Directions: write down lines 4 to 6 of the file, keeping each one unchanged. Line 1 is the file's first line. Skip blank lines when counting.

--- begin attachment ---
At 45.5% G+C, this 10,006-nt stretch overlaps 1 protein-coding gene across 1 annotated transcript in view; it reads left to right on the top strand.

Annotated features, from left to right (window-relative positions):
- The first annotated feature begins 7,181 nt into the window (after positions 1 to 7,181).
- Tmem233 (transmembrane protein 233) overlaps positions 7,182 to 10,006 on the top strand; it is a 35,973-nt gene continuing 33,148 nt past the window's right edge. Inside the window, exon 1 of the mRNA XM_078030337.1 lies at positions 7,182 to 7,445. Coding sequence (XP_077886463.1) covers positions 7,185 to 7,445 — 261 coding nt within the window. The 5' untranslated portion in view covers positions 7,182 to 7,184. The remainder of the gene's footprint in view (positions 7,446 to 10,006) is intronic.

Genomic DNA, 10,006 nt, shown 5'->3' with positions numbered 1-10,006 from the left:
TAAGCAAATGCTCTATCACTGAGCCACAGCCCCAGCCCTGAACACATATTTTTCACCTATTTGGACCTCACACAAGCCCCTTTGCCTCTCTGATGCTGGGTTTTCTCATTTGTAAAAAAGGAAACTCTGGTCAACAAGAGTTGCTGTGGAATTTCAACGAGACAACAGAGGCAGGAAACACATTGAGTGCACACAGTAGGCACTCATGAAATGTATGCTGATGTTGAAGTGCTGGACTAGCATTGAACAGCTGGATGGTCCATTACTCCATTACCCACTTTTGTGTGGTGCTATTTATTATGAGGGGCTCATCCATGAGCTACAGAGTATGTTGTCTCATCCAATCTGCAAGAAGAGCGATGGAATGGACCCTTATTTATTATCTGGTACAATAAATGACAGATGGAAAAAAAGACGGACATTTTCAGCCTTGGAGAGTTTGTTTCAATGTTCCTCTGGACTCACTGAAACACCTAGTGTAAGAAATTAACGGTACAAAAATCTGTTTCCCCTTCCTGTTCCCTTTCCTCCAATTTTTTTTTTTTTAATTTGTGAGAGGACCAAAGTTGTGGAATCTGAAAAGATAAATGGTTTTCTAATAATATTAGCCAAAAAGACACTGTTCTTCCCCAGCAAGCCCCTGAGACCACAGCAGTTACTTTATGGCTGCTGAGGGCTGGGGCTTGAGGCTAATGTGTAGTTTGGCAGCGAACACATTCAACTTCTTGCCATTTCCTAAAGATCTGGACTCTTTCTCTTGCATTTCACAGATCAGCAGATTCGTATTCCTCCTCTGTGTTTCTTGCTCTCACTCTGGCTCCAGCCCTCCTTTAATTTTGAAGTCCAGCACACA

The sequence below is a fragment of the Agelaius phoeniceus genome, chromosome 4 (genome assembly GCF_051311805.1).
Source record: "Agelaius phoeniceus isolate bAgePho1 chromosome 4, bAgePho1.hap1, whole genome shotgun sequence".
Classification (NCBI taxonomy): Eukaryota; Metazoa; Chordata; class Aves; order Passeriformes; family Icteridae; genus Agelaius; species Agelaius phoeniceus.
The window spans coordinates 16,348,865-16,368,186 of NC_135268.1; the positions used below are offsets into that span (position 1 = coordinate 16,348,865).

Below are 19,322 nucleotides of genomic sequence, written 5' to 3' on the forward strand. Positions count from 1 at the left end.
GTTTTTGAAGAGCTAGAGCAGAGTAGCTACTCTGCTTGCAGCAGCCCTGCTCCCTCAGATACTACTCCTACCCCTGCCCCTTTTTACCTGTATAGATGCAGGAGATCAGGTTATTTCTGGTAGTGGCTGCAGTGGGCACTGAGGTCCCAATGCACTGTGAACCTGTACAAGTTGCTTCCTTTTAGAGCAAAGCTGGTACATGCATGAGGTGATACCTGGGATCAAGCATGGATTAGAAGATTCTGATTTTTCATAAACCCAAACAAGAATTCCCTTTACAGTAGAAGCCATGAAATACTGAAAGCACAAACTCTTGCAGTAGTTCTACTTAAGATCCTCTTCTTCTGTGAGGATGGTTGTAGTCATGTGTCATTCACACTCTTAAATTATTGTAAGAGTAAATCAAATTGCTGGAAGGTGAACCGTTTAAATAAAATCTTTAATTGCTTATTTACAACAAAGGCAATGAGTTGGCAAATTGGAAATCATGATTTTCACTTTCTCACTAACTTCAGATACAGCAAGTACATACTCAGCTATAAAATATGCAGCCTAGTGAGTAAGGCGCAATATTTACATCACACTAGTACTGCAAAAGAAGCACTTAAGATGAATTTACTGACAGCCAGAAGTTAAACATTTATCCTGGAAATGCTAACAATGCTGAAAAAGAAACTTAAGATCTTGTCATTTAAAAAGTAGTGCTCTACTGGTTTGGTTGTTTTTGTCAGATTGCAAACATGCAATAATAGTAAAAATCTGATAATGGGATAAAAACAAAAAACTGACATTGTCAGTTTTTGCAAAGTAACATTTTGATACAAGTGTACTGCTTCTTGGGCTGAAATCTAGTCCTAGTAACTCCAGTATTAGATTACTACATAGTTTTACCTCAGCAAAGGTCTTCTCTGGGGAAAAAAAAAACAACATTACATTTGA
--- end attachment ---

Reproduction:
- Tmem233 (transmembrane protein 233) overlaps positions 7,182 to 10,006 on the top strand; it is a 35,973-nt gene continuing 33,148 nt past the window's right edge. Inside the window, exon 1 of the mRNA XM_078030337.1 lies at positions 7,182 to 7,445. Coding sequence (XP_077886463.1) covers positions 7,185 to 7,445 — 261 coding nt within the window. The 5' untranslated portion in view covers positions 7,182 to 7,184. The remainder of the gene's footprint in view (positions 7,446 to 10,006) is intronic.

Genomic DNA, 10,006 nt, shown 5'->3' with positions numbered 1-10,006 from the left:
TAAGCAAATGCTCTATCACTGAGCCACAGCCCCAGCCCTGAACACATATTTTTCACCTATTTGGACCTCACACAAGCCCCTTTGCCTCTCTGATGCTGGGTTTTCTCATTTGTAAAAAAGGAAACTCTGGTCAACAAGAGTTGCTGTGGAATTTCAACGAGACAACAGAGGCAGGAAACACATTGAGTGCACACAGTAGGCACTCATGAAATGTATGCTGATGTTGAAGTGCTGGACTAGCATTGAACAGCTGGATGGTCCATTACTCCATTACCCACTTTTGTGTGGTGCTATTTATTATGAGGGGCTCATCCATGAGCTACAGAGTATGTTGTCTCATCCAATCTGCAAGAAGAGCGATGGAATGGACCCTTATTTATTATCTGGTACAATAAATGACAGATGGAAAAAAAGACGGACATTTTCAGCCTTGGAGAGTTTGTTTCAATGTTCCTCTGGACTCACTGAAACACCTAGTGTAAGAAATTAACGGTACAAAAATCTGTTTCCCCTTCCTGTTCCCTTTCCTCCAATTTTTTTTTTTTTAATTTGTGAGAGGACCAAAGTTGTGGAATCTGAAAAGATAAATGGTTTTCTAATAATATTAGCCAAAAAGACACTGTTCTTCCCCAGCAAGCCCCTGAGACCACAGCAGTTACTTTATGGCTGCTGAGGGCTGGGGCTTGAGGCTAATGTGTAGTTTGGCAGCGAACACATTCAACTTCTTGCCATTTCCTAAAGATCTGGACTCTTTCTCTTGCATTTCACAGATCAGCAGATTCGTATTCCTCCTCTGTGTTTCTTGCTCTCACTCTGGCTCCAGCCCTCCTTTAATTTTGAAGTCCAGCACACA